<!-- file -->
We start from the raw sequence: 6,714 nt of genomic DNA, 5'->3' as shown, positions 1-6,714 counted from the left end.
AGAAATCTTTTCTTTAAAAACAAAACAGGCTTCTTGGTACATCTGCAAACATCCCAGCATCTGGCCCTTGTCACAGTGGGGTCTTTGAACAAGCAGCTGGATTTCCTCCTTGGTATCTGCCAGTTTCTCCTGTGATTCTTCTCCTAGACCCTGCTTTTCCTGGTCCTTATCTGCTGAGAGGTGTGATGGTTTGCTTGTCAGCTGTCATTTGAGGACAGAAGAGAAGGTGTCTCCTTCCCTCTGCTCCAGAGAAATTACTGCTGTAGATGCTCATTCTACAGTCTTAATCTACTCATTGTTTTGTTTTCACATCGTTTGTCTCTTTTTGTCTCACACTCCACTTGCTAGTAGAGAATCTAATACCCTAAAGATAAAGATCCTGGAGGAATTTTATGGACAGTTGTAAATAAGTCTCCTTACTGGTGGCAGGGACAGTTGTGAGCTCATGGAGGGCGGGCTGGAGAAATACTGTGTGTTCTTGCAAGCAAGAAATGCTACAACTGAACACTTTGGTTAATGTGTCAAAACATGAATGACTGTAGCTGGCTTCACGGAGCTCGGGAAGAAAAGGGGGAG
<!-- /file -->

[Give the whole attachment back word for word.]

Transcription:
We start from the raw sequence: 6,714 nt of genomic DNA, 5'->3' as shown, positions 1-6,714 counted from the left end.
AGAAATCTTTTCTTTAAAAACAAAACAGGCTTCTTGGTACATCTGCAAACATCCCAGCATCTGGCCCTTGTCACAGTGGGGTCTTTGAACAAGCAGCTGGATTTCCTCCTTGGTATCTGCCAGTTTCTCCTGTGATTCTTCTCCTAGACCCTGCTTTTCCTGGTCCTTATCTGCTGAGAGGTGTGATGGTTTGCTTGTCAGCTGTCATTTGAGGACAGAAGAGAAGGTGTCTCCTTCCCTCTGCTCCAGAGAAATTACTGCTGTAGATGCTCATTCTACAGTCTTAATCTACTCATTGTTTTGTTTTCACATCGTTTGTCTCTTTTTGTCTCACACTCCACTTGCTAGTAGAGAATCTAATACCCTAAAGATAAAGATCCTGGAGGAATTTTATGGACAGTTGTAAATAAGTCTCCTTACTGGTGGCAGGGACAGTTGTGAGCTCATGGAGGGCGGGCTGGAGAAATACTGTGTGTTCTTGCAAGCAAGAAATGCTACAACTGAACACTTTGGTTAATGTGTCAAAACATGAATGACTGTAGCTGGCTTCACGGAGCTCGGGAAGAAAAGGGGGAG